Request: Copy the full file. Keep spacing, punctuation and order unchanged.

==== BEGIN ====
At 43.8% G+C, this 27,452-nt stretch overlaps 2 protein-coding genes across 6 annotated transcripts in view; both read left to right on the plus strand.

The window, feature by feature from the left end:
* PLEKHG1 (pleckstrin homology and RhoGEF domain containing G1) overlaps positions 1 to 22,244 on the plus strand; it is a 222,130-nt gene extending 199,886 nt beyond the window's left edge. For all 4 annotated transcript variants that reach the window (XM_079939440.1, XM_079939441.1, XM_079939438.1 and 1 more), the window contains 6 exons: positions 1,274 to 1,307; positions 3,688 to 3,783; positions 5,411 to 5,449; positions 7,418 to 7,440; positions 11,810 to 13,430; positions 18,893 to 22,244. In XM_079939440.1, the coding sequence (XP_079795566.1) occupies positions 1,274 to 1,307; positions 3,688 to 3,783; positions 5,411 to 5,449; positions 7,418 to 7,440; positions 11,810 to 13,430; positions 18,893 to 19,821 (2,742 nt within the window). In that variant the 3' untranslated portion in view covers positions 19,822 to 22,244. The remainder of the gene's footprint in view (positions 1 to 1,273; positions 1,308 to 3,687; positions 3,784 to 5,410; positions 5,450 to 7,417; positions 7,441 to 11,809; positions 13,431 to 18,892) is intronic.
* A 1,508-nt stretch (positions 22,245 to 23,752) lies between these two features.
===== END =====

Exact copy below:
At 43.8% G+C, this 27,452-nt stretch overlaps 2 protein-coding genes across 6 annotated transcripts in view; both read left to right on the plus strand.

The window, feature by feature from the left end:
* PLEKHG1 (pleckstrin homology and RhoGEF domain containing G1) overlaps positions 1 to 22,244 on the plus strand; it is a 222,130-nt gene extending 199,886 nt beyond the window's left edge. For all 4 annotated transcript variants that reach the window (XM_079939440.1, XM_079939441.1, XM_079939438.1 and 1 more), the window contains 6 exons: positions 1,274 to 1,307; positions 3,688 to 3,783; positions 5,411 to 5,449; positions 7,418 to 7,440; positions 11,810 to 13,430; positions 18,893 to 22,244. In XM_079939440.1, the coding sequence (XP_079795566.1) occupies positions 1,274 to 1,307; positions 3,688 to 3,783; positions 5,411 to 5,449; positions 7,418 to 7,440; positions 11,810 to 13,430; positions 18,893 to 19,821 (2,742 nt within the window). In that variant the 3' untranslated portion in view covers positions 19,822 to 22,244. The remainder of the gene's footprint in view (positions 1 to 1,273; positions 1,308 to 3,687; positions 3,784 to 5,410; positions 5,450 to 7,417; positions 7,441 to 11,809; positions 13,431 to 18,892) is intronic.
* A 1,508-nt stretch (positions 22,245 to 23,752) lies between these two features.